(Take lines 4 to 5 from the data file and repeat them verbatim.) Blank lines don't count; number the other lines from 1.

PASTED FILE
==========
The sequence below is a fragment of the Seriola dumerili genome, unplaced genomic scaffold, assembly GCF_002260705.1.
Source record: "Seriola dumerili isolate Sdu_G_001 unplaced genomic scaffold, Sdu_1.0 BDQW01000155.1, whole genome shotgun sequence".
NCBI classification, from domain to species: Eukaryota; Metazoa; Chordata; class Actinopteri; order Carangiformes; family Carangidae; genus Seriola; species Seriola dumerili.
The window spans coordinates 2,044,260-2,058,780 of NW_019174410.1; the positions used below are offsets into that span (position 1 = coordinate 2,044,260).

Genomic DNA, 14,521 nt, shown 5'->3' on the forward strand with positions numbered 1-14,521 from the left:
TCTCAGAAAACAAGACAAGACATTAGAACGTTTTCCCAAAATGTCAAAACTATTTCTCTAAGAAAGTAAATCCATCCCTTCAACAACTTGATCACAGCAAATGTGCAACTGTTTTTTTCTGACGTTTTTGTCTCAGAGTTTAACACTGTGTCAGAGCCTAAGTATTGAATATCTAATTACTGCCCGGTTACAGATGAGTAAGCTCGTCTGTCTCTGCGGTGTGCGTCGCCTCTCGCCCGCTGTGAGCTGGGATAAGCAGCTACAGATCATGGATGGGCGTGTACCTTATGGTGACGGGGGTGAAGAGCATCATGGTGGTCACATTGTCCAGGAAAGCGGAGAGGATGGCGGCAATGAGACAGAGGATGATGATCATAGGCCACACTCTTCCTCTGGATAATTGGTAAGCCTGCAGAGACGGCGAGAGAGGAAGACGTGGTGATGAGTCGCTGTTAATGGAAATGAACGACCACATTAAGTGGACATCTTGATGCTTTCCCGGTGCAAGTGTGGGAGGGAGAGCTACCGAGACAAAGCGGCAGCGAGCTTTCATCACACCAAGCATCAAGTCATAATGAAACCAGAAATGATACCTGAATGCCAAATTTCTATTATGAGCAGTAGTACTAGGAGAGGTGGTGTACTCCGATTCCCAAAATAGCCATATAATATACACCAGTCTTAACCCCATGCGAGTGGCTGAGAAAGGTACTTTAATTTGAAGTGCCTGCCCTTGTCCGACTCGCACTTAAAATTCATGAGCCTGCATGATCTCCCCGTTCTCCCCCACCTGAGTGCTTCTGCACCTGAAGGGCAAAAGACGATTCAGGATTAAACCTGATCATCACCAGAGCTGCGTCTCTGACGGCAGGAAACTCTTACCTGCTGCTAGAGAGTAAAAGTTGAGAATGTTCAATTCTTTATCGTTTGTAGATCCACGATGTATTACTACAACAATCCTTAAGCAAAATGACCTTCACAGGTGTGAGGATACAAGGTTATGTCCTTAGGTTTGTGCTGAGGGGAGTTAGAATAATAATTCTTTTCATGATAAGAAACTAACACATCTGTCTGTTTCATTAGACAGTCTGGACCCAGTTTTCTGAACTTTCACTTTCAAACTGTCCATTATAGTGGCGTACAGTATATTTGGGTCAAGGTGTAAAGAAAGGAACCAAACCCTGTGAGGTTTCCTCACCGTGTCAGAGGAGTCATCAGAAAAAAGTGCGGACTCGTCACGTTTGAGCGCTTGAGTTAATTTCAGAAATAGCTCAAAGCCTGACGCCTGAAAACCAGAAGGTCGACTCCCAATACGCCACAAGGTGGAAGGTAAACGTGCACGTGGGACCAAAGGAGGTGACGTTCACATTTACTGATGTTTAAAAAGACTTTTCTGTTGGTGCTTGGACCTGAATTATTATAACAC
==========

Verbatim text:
The window spans coordinates 2,044,260-2,058,780 of NW_019174410.1; the positions used below are offsets into that span (position 1 = coordinate 2,044,260).

Genomic DNA, 14,521 nt, shown 5'->3' on the forward strand with positions numbered 1-14,521 from the left: